Her name starts with A. She is a refugee, Muslim, 11 years old, from an African country. I know her.
In Maïmouna Doucouré’s Mignonnes (Cuties), the main role of Amy is payed by Fathia Youssouf, and she is a doppelganger for student of mine. Like Amy, my student’s name also starts with A. She is also a refugee, Muslim, 11 years old, from an African country.
I run a dance program in Chicago for children from refugee families. Mostly, the dancers are pre-adolescent ages 7-11, Muslim, and identify as girls. I know Amy.
Leading up to a World Refugee Day virtual celebration in July 2020, our dance program had been unable to meet for months due to the quarantine and the dancers’ lack of devices/broadband access. Nonetheless, I wanted to give them the opportunity to participate. I asked each girl to record a video of themselves dancing, freestyle, any style, any music. I planned to edit their videos together with a shared track. One girl sent me a video of her dancing to “Atasayugn” by Sancho & Gildo Kassa; along with the song’s signature move with one hand covering the face, she was dancing bent over with her backside in motion and her index finger hooked inside her mouth. She repeated this move a couple times. Rather than having the guts to ask her where she got this move (Was it from her culture? Was it from the music video for the song? Was it from Tik Tok?), I edited it out and never addressed the issue.
It is the charge of today’s dance educators to address age appropriateness, cultural appropriation, while de-centering Whiteness in the field. I’m doing my best. In addition to the initiative with refugee families, I co-teach a dance program in a Section 8 housing complex. All children there happen to be Black. There, the children often have impromptu battles (Bring It! style), with a focus on bucking and a little bit of twerking. I don’t allow bucking and twerking in my class, so the dancers usually stop when I arrive. I’m a White lady with no background in J-Sette or Majorette; I may qualify as one of the world’s worst twerkers and am no Coach D. But I try to connect my students to specialists and I want to help them to achieve their dream of being competitive in a stand battle like Buck or Die Chicago, where bucking and twerking are integrated.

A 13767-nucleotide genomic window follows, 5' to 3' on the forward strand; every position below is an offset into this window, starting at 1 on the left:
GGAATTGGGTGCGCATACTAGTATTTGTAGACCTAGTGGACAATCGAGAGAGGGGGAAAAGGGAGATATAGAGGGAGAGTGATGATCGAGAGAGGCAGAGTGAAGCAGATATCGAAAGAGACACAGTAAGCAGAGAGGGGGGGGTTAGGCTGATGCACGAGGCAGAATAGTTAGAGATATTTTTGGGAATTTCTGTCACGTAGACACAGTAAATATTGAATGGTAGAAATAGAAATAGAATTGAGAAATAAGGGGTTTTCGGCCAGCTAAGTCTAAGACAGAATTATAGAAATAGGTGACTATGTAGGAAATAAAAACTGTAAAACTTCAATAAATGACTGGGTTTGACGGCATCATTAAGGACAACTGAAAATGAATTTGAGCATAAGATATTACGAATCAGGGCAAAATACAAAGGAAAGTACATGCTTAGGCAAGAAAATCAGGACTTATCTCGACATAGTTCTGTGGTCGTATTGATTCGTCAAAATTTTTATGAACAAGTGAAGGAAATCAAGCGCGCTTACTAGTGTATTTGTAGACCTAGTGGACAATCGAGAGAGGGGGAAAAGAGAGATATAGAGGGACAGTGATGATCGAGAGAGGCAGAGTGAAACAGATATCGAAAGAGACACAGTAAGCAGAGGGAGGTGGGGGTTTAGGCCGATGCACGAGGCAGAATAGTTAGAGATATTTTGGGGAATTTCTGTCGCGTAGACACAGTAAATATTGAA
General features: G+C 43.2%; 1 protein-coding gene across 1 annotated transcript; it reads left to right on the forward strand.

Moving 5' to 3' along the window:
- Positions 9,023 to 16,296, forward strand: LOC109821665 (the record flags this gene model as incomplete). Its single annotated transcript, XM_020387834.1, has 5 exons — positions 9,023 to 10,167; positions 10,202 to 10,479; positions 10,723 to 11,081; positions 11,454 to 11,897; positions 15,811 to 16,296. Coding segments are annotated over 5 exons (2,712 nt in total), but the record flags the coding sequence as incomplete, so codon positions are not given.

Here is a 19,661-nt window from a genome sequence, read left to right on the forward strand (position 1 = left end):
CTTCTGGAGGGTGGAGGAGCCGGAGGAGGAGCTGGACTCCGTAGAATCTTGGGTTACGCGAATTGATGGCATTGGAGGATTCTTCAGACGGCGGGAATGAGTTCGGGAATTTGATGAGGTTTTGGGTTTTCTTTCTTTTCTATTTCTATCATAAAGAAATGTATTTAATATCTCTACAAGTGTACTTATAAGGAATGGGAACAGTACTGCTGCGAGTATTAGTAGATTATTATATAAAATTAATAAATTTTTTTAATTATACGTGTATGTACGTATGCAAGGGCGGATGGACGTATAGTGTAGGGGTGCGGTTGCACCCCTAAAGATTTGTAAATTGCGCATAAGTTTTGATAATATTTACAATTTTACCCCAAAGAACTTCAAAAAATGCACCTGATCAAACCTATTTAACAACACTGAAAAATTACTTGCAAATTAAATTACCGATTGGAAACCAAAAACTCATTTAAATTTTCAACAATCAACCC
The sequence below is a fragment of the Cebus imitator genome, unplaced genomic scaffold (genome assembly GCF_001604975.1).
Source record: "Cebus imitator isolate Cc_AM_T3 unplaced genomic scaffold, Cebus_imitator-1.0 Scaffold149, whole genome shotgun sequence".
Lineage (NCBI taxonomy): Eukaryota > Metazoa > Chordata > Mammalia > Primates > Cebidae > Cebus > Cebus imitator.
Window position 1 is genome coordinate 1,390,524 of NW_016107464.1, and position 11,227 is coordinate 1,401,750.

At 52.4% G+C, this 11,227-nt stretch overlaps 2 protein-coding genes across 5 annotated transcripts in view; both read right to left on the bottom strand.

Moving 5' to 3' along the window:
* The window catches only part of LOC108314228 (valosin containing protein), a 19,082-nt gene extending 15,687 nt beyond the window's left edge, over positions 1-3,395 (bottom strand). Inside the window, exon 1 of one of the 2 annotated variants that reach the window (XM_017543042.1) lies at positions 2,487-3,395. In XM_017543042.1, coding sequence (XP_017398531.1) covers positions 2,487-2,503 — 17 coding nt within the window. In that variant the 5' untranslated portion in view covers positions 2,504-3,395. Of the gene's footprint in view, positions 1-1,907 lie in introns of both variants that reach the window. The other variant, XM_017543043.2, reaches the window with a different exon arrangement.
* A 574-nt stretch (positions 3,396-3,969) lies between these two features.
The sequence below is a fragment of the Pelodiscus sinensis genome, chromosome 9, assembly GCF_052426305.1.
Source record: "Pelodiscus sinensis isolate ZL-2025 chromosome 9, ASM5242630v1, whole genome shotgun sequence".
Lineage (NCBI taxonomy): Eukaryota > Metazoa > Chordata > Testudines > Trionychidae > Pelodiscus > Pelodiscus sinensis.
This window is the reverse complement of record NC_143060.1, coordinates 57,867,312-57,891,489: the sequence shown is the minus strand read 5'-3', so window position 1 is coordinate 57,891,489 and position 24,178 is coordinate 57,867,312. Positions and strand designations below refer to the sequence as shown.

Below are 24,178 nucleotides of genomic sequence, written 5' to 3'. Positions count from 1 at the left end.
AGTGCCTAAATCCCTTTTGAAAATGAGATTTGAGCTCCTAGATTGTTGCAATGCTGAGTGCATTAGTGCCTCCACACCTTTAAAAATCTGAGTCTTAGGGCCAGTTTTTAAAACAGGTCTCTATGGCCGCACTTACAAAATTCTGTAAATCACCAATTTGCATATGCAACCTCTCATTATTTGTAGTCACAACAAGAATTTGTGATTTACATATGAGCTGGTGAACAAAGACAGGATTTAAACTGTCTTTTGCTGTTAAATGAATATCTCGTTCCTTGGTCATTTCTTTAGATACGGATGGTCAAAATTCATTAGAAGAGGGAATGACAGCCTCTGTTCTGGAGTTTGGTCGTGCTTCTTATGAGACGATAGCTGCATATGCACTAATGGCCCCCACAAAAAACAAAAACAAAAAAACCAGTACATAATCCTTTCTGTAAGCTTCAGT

I also try to educate myself online. While trying to find out at what age bucking and twerking become age appropriate during the past few months, I learned quite a lot. I learned that twerking derives from the Mapouka dance of Côte d’Ivoire, near Senegal where Doucouré and her star character Amy are from. More importantly, I learned that — while yes, pulled from their cultural contexts, bucking and twerking can definitely be inappropriate (as I had assumed, hence my ban on them in class) — in the contexts of J-Sette and Majorette and a number of both West and East African dances, it is a different story. These moves are embodied, guttural, inherited head-tail connected and hip dexterity. They are not always sexualized. But when these moves are indeed sexualized, whether by the dancer intentionally or the viewer, it can become dangerous for the dancer. This is where role models and educators have an important role in navigating these complexities. Amy is facing a complexity I can only imagine.